On no pressure

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We have to remember that it’s okay to not know the outcome of something right now, or now, or now.  That we are good and fine with each moment, and that the answers will arrive in their own time.  No matter how long that time may be.

This week, I have neither retreated nor come forward.  I am seemingly in stasis, whereby I can neither give to nor receive anything emotional from my husband.  He gives to me, I see it, but I am unable to absorb it or let it be what he wants it to be in me.  I can give him love and gratitude and friendship but I can provide nothing more.

I am at the beginning of learning to be okay with relinquishing control.  No easy feat when it has been the driving force for so long.  It feels foreign.  At times, as though I am floundering.  Am I doing it right?  Shouldn’t I be feeling this, or that?

There is no right or wrong to what you feel.  You just feel.  Or you don’t.  Perhaps the feeling will return.  Perhaps it’s the same but coming at you from a different angle.  When it reaches its destination, hopefully you will know what to do that is best for you.

I have remembered this in a mantra form quite successfully this week whenever I begin to feel overwhelmed.  I breathe deeply, pause, and accept the dull ache in my solar plexus; the worry, and I give it space.  In this way, I will avoid becoming wound up in it.

 

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Gooses and Ganders

The bodypump instructor looks at me as we’re coming to the end of the class. Training our shoulders is the last thing we do with weights. Contrary to her recommendation, I have not loaded my bar. In fact, throughout the entire class, I have put whatever weight I feel comfortable with on that bar. I don’t hold with the run of the mill mindset that heavier is better. That the more you lift, the stronger you will become. Sure, your body will adapt over time but I don’t want to do that, I’m fine with a lighter weight, and lots of reps. She looks at me, and I see a sort of chiding in her eyes. We are both English too, so there’s a weird connection, as if we are comrades and I should do as she does because we are of the same cloth.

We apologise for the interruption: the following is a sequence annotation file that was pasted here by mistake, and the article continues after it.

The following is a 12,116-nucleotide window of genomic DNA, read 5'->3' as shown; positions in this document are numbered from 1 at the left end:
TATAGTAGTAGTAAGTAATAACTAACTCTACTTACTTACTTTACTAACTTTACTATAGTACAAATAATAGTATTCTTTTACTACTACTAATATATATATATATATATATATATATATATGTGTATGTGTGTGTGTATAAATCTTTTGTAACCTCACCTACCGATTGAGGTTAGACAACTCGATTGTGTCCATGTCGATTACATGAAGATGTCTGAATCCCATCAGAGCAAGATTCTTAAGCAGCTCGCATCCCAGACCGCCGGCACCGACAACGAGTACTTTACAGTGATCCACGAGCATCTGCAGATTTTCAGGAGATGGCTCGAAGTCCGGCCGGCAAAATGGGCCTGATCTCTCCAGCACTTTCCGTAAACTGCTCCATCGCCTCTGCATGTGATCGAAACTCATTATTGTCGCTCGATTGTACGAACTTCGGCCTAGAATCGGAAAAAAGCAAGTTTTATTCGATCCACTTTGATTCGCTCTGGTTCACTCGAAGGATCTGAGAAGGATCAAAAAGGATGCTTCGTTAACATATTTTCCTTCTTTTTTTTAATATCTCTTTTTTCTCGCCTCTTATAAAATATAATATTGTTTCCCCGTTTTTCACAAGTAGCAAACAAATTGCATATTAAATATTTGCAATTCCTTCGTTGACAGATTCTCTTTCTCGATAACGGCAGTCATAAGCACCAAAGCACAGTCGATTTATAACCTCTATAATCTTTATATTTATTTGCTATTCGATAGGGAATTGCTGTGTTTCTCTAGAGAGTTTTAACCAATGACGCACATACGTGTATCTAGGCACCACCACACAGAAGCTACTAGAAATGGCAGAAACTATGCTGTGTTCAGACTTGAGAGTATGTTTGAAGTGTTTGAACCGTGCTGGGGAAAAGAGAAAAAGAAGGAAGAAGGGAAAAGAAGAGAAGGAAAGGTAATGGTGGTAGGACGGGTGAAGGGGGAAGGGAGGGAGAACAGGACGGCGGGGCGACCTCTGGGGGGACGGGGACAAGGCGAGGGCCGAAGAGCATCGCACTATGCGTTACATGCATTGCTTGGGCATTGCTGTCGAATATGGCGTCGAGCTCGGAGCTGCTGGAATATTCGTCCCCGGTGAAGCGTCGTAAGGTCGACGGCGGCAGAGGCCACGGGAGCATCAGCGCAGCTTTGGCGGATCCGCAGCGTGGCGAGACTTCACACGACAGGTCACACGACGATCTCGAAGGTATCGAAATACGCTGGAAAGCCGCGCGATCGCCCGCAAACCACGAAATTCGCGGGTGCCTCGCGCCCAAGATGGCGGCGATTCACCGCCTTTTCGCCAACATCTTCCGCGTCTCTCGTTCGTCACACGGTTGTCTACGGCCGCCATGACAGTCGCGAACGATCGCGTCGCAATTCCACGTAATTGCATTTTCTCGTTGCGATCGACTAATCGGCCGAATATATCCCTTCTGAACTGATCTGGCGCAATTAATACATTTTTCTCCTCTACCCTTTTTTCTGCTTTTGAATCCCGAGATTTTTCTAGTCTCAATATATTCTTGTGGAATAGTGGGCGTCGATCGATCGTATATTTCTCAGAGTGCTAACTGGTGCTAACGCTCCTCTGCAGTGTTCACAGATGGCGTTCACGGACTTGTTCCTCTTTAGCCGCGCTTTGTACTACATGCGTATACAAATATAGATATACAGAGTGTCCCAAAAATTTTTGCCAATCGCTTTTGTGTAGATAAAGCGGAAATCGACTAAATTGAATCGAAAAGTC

I run through a list of silly excuses if anyone should ask, because I feel that everyone sees even though I know that even if they do notice, what they have seen will be forgotten as soon as they leave. I think I can tell them that I am recovering from surgery, or an illness, or that my doctor has warned me to take things slowly. I laugh at myself for doing this, and for second guessing my actions. But it’s too late, I don’t have time to put extra weight on just to follow the herd. So, I carry on and I can feel my muscles working, and it is good. The next day, and the day after, I know that I didn’t slack off really because everywhere is sore anyway.

The other mother approaches the bus stop one morning last week. I am wearing my three quarter length workout pants, sneakers and a sweatshirt. I am planning on going for a run immediately after work, and there will be no time to change. Plus, my boss is out of town so I can pretty much wear what I like. But, I’m conscious that the pants are a bit too flary around the shins. I have never been able to find the regular leggings that fit past the knee. Frankly with my hips, I don’t think it would be a good look for me anyway. I watch the other mother but she doesn’t notice that I see her look at me from the waist down. I wonder what she thinks. Does she think that my thighs are too big? Or that the pants make my ankles look skinny? Or that I must have the day off because I’m dressed in workout clothes?

Later on, I take my first full run outside. The first for the year. It is hard work. I run much of the course the first time around. The second time, however, I walk more than I run. I wonder how the other mother is so slim.